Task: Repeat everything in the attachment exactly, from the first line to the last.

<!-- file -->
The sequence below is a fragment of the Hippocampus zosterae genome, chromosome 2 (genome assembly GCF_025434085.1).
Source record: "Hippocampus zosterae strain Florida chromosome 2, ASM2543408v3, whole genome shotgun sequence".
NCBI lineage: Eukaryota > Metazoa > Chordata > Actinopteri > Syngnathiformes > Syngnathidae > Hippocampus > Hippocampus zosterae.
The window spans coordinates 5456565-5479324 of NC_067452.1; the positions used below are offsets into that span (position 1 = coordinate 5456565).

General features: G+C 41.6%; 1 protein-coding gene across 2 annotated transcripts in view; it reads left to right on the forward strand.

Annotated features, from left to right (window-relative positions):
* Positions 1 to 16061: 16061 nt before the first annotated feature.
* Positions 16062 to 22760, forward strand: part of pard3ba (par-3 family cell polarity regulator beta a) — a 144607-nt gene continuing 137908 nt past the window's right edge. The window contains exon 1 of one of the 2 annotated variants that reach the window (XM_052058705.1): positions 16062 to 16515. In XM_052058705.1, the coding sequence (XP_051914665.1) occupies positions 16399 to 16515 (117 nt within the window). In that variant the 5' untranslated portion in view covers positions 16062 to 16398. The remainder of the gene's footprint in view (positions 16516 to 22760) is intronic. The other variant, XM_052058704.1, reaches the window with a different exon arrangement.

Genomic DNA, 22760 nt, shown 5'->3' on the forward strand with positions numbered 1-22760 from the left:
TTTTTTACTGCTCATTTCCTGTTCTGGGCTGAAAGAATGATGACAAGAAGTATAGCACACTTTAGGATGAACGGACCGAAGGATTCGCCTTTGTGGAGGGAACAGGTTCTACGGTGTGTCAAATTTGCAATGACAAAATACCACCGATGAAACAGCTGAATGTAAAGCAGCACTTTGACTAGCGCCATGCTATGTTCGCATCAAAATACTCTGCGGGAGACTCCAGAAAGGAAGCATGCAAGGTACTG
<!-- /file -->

The sequence below is a fragment of the Hippocampus zosterae genome, chromosome 2 (genome assembly GCF_025434085.1).
Source record: "Hippocampus zosterae strain Florida chromosome 2, ASM2543408v3, whole genome shotgun sequence".
NCBI lineage: Eukaryota > Metazoa > Chordata > Actinopteri > Syngnathiformes > Syngnathidae > Hippocampus > Hippocampus zosterae.
The window spans coordinates 5456565-5479324 of NC_067452.1; the positions used below are offsets into that span (position 1 = coordinate 5456565).

General features: G+C 41.6%; 1 protein-coding gene across 2 annotated transcripts in view; it reads left to right on the forward strand.

Annotated features, from left to right (window-relative positions):
* Positions 1 to 16061: 16061 nt before the first annotated feature.
* Positions 16062 to 22760, forward strand: part of pard3ba (par-3 family cell polarity regulator beta a) — a 144607-nt gene continuing 137908 nt past the window's right edge. The window contains exon 1 of one of the 2 annotated variants that reach the window (XM_052058705.1): positions 16062 to 16515. In XM_052058705.1, the coding sequence (XP_051914665.1) occupies positions 16399 to 16515 (117 nt within the window). In that variant the 5' untranslated portion in view covers positions 16062 to 16398. The remainder of the gene's footprint in view (positions 16516 to 22760) is intronic. The other variant, XM_052058704.1, reaches the window with a different exon arrangement.

Genomic DNA, 22760 nt, shown 5'->3' on the forward strand with positions numbered 1-22760 from the left:
TTTTTTACTGCTCATTTCCTGTTCTGGGCTGAAAGAATGATGACAAGAAGTATAGCACACTTTAGGATGAACGGACCGAAGGATTCGCCTTTGTGGAGGGAACAGGTTCTACGGTGTGTCAAATTTGCAATGACAAAATACCACCGATGAAACAGCTGAATGTAAAGCAGCACTTTGACTAGCGCCATGCTATGTTCGCATCAAAATACTCTGCGGGAGACTCCAGAAAGGAAGCATGCAAGGTACTG